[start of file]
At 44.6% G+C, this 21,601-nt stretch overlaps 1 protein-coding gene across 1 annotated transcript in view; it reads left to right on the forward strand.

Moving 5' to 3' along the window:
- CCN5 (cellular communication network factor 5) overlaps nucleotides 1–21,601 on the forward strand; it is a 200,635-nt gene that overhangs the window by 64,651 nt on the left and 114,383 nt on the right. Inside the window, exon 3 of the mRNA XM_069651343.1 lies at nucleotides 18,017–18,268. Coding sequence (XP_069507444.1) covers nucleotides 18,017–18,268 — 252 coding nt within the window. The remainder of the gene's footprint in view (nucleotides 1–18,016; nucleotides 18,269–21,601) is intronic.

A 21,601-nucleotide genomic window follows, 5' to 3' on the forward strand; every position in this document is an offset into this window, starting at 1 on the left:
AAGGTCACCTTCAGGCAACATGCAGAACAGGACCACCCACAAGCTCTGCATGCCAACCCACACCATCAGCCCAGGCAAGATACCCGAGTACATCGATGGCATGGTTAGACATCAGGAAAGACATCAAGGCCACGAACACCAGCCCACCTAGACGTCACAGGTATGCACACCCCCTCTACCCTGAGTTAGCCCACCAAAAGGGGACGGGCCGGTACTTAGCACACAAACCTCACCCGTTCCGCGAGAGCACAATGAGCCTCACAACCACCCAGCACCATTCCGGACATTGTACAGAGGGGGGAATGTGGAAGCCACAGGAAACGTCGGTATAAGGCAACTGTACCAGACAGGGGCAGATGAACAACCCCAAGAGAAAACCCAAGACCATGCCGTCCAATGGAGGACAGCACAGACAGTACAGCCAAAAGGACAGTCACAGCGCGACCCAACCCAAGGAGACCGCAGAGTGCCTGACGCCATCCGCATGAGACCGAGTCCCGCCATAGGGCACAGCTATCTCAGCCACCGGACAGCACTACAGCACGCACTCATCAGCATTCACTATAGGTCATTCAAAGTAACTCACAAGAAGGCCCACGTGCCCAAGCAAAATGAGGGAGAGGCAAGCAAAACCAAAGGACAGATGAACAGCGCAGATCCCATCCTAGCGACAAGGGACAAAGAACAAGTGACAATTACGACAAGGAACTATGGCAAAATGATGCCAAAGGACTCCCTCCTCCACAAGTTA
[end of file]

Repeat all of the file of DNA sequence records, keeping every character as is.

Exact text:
At 44.6% G+C, this 21,601-nt stretch overlaps 1 protein-coding gene across 1 annotated transcript in view; it reads left to right on the forward strand.

Moving 5' to 3' along the window:
- CCN5 (cellular communication network factor 5) overlaps nucleotides 1–21,601 on the forward strand; it is a 200,635-nt gene that overhangs the window by 64,651 nt on the left and 114,383 nt on the right. Inside the window, exon 3 of the mRNA XM_069651343.1 lies at nucleotides 18,017–18,268. Coding sequence (XP_069507444.1) covers nucleotides 18,017–18,268 — 252 coding nt within the window. The remainder of the gene's footprint in view (nucleotides 1–18,016; nucleotides 18,269–21,601) is intronic.

A 21,601-nucleotide genomic window follows, 5' to 3' on the forward strand; every position in this document is an offset into this window, starting at 1 on the left:
AAGGTCACCTTCAGGCAACATGCAGAACAGGACCACCCACAAGCTCTGCATGCCAACCCACACCATCAGCCCAGGCAAGATACCCGAGTACATCGATGGCATGGTTAGACATCAGGAAAGACATCAAGGCCACGAACACCAGCCCACCTAGACGTCACAGGTATGCACACCCCCTCTACCCTGAGTTAGCCCACCAAAAGGGGACGGGCCGGTACTTAGCACACAAACCTCACCCGTTCCGCGAGAGCACAATGAGCCTCACAACCACCCAGCACCATTCCGGACATTGTACAGAGGGGGGAATGTGGAAGCCACAGGAAACGTCGGTATAAGGCAACTGTACCAGACAGGGGCAGATGAACAACCCCAAGAGAAAACCCAAGACCATGCCGTCCAATGGAGGACAGCACAGACAGTACAGCCAAAAGGACAGTCACAGCGCGACCCAACCCAAGGAGACCGCAGAGTGCCTGACGCCATCCGCATGAGACCGAGTCCCGCCATAGGGCACAGCTATCTCAGCCACCGGACAGCACTACAGCACGCACTCATCAGCATTCACTATAGGTCATTCAAAGTAACTCACAAGAAGGCCCACGTGCCCAAGCAAAATGAGGGAGAGGCAAGCAAAACCAAAGGACAGATGAACAGCGCAGATCCCATCCTAGCGACAAGGGACAAAGAACAAGTGACAATTACGACAAGGAACTATGGCAAAATGATGCCAAAGGACTCCCTCCTCCACAAGTTA